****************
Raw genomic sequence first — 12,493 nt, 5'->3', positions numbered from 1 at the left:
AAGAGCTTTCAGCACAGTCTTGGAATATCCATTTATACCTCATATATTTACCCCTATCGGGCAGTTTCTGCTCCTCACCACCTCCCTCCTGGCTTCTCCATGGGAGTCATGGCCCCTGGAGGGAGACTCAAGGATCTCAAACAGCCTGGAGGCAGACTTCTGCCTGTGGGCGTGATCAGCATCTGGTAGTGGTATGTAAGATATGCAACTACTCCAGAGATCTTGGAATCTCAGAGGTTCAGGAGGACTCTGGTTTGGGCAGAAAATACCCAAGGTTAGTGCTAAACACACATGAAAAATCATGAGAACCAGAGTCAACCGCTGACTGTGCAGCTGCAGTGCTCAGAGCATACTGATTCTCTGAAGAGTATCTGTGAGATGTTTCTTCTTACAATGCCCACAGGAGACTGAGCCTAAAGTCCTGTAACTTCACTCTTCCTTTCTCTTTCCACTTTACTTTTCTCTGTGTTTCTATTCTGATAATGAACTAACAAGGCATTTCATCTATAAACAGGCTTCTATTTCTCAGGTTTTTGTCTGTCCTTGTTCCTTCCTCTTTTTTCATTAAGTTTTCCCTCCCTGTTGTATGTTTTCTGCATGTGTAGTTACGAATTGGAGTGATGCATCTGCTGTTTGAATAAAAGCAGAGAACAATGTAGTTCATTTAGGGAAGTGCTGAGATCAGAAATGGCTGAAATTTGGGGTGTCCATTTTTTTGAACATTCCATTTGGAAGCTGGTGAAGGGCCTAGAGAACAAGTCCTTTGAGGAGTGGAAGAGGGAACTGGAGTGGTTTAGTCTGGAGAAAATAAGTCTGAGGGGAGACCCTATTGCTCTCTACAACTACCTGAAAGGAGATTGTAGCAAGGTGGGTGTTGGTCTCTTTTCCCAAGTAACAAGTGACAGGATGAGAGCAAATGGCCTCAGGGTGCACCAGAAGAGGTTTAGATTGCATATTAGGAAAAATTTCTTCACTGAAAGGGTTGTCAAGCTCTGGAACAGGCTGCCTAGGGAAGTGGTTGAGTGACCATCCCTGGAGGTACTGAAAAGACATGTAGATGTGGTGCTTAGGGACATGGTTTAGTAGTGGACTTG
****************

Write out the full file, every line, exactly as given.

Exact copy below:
Raw genomic sequence first — 12,493 nt, 5'->3', positions numbered from 1 at the left:
AAGAGCTTTCAGCACAGTCTTGGAATATCCATTTATACCTCATATATTTACCCCTATCGGGCAGTTTCTGCTCCTCACCACCTCCCTCCTGGCTTCTCCATGGGAGTCATGGCCCCTGGAGGGAGACTCAAGGATCTCAAACAGCCTGGAGGCAGACTTCTGCCTGTGGGCGTGATCAGCATCTGGTAGTGGTATGTAAGATATGCAACTACTCCAGAGATCTTGGAATCTCAGAGGTTCAGGAGGACTCTGGTTTGGGCAGAAAATACCCAAGGTTAGTGCTAAACACACATGAAAAATCATGAGAACCAGAGTCAACCGCTGACTGTGCAGCTGCAGTGCTCAGAGCATACTGATTCTCTGAAGAGTATCTGTGAGATGTTTCTTCTTACAATGCCCACAGGAGACTGAGCCTAAAGTCCTGTAACTTCACTCTTCCTTTCTCTTTCCACTTTACTTTTCTCTGTGTTTCTATTCTGATAATGAACTAACAAGGCATTTCATCTATAAACAGGCTTCTATTTCTCAGGTTTTTGTCTGTCCTTGTTCCTTCCTCTTTTTTCATTAAGTTTTCCCTCCCTGTTGTATGTTTTCTGCATGTGTAGTTACGAATTGGAGTGATGCATCTGCTGTTTGAATAAAAGCAGAGAACAATGTAGTTCATTTAGGGAAGTGCTGAGATCAGAAATGGCTGAAATTTGGGGTGTCCATTTTTTTGAACATTCCATTTGGAAGCTGGTGAAGGGCCTAGAGAACAAGTCCTTTGAGGAGTGGAAGAGGGAACTGGAGTGGTTTAGTCTGGAGAAAATAAGTCTGAGGGGAGACCCTATTGCTCTCTACAACTACCTGAAAGGAGATTGTAGCAAGGTGGGTGTTGGTCTCTTTTCCCAAGTAACAAGTGACAGGATGAGAGCAAATGGCCTCAGGGTGCACCAGAAGAGGTTTAGATTGCATATTAGGAAAAATTTCTTCACTGAAAGGGTTGTCAAGCTCTGGAACAGGCTGCCTAGGGAAGTGGTTGAGTGACCATCCCTGGAGGTACTGAAAAGACATGTAGATGTGGTGCTTAGGGACATGGTTTAGTAGTGGACTTG